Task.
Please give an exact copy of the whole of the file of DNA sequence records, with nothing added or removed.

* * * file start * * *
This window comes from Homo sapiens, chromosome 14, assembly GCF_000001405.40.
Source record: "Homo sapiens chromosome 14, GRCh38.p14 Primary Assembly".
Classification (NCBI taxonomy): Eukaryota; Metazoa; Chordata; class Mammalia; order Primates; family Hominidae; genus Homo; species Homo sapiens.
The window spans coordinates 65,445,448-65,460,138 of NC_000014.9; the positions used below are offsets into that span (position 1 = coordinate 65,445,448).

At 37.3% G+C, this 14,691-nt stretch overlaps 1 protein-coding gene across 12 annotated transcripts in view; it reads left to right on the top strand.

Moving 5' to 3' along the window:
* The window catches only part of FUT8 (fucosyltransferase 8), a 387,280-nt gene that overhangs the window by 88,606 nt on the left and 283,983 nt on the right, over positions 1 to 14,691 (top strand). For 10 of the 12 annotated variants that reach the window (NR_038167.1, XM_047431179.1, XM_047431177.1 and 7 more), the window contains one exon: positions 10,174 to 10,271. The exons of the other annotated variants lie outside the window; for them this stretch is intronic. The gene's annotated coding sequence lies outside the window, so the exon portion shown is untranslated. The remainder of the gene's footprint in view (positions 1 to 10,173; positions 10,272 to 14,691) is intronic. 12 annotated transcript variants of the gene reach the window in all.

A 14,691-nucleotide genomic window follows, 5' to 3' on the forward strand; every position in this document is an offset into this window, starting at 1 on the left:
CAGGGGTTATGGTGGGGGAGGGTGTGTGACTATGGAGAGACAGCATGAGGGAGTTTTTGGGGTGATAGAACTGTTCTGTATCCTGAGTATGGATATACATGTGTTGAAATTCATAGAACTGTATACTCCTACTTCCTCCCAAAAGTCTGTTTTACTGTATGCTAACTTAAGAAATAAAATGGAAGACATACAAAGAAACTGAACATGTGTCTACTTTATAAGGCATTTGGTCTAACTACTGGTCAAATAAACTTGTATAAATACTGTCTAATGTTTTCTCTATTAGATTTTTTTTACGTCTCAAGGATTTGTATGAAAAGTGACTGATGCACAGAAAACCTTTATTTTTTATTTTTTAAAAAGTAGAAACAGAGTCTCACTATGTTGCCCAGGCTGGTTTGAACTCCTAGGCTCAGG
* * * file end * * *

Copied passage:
This window comes from Homo sapiens, chromosome 14, assembly GCF_000001405.40.
Source record: "Homo sapiens chromosome 14, GRCh38.p14 Primary Assembly".
Classification (NCBI taxonomy): Eukaryota; Metazoa; Chordata; class Mammalia; order Primates; family Hominidae; genus Homo; species Homo sapiens.
The window spans coordinates 65,445,448-65,460,138 of NC_000014.9; the positions used below are offsets into that span (position 1 = coordinate 65,445,448).

At 37.3% G+C, this 14,691-nt stretch overlaps 1 protein-coding gene across 12 annotated transcripts in view; it reads left to right on the top strand.

Moving 5' to 3' along the window:
* The window catches only part of FUT8 (fucosyltransferase 8), a 387,280-nt gene that overhangs the window by 88,606 nt on the left and 283,983 nt on the right, over positions 1 to 14,691 (top strand). For 10 of the 12 annotated variants that reach the window (NR_038167.1, XM_047431179.1, XM_047431177.1 and 7 more), the window contains one exon: positions 10,174 to 10,271. The exons of the other annotated variants lie outside the window; for them this stretch is intronic. The gene's annotated coding sequence lies outside the window, so the exon portion shown is untranslated. The remainder of the gene's footprint in view (positions 1 to 10,173; positions 10,272 to 14,691) is intronic. 12 annotated transcript variants of the gene reach the window in all.

A 14,691-nucleotide genomic window follows, 5' to 3' on the forward strand; every position in this document is an offset into this window, starting at 1 on the left:
CAGGGGTTATGGTGGGGGAGGGTGTGTGACTATGGAGAGACAGCATGAGGGAGTTTTTGGGGTGATAGAACTGTTCTGTATCCTGAGTATGGATATACATGTGTTGAAATTCATAGAACTGTATACTCCTACTTCCTCCCAAAAGTCTGTTTTACTGTATGCTAACTTAAGAAATAAAATGGAAGACATACAAAGAAACTGAACATGTGTCTACTTTATAAGGCATTTGGTCTAACTACTGGTCAAATAAACTTGTATAAATACTGTCTAATGTTTTCTCTATTAGATTTTTTTTACGTCTCAAGGATTTGTATGAAAAGTGACTGATGCACAGAAAACCTTTATTTTTTATTTTTTAAAAAGTAGAAACAGAGTCTCACTATGTTGCCCAGGCTGGTTTGAACTCCTAGGCTCAGG